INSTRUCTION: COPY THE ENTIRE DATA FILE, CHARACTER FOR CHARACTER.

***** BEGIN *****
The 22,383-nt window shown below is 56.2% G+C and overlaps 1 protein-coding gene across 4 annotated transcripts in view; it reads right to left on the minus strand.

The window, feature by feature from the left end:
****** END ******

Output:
The 22,383-nt window shown below is 56.2% G+C and overlaps 1 protein-coding gene across 4 annotated transcripts in view; it reads right to left on the minus strand.

The window, feature by feature from the left end: